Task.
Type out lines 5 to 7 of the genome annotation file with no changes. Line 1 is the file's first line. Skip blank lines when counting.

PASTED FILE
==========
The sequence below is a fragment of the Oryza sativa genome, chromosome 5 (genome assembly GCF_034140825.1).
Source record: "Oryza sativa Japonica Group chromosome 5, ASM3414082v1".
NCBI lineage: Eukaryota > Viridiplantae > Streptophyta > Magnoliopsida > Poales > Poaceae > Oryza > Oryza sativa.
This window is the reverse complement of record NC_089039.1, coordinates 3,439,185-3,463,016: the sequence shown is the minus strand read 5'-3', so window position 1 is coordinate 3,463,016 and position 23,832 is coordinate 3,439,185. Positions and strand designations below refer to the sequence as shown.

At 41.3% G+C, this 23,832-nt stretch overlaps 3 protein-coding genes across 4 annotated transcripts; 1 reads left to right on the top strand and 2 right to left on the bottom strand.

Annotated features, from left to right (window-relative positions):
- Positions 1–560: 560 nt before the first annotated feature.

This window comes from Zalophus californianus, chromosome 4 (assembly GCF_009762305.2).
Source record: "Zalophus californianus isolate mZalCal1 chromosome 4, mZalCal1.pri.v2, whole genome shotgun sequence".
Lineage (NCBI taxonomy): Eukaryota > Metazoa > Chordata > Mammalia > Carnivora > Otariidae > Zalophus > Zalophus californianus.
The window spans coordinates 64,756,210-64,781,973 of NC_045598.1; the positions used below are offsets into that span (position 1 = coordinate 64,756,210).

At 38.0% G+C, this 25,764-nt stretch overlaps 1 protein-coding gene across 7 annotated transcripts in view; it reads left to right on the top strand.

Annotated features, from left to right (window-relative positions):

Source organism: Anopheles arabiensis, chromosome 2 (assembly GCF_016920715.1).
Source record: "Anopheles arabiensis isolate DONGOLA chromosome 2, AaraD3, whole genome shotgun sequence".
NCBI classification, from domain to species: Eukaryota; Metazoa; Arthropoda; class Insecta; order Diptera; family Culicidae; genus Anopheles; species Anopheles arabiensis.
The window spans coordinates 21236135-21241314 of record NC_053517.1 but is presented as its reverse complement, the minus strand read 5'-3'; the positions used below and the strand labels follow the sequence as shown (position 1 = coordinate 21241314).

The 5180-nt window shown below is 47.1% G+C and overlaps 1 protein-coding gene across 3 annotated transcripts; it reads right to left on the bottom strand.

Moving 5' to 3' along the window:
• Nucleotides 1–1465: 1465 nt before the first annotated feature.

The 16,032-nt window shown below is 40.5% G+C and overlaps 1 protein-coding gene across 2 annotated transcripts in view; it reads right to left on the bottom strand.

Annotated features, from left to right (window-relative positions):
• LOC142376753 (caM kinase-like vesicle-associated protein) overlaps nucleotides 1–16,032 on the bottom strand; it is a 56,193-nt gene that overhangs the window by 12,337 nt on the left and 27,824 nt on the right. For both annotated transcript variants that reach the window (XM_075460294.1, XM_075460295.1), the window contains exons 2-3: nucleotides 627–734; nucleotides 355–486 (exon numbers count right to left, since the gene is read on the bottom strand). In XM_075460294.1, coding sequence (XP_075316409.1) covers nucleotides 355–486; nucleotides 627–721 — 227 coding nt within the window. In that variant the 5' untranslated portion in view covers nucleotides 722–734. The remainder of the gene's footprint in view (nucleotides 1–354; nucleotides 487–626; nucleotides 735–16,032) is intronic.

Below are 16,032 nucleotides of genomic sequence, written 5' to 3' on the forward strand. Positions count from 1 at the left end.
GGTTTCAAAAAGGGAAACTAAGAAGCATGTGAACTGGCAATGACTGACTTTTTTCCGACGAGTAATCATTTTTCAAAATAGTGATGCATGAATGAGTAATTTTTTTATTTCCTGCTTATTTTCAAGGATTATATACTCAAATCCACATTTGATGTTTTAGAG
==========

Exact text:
At 41.3% G+C, this 23,832-nt stretch overlaps 3 protein-coding genes across 4 annotated transcripts; 1 reads left to right on the top strand and 2 right to left on the bottom strand.

Annotated features, from left to right (window-relative positions):
- Positions 1–560: 560 nt before the first annotated feature.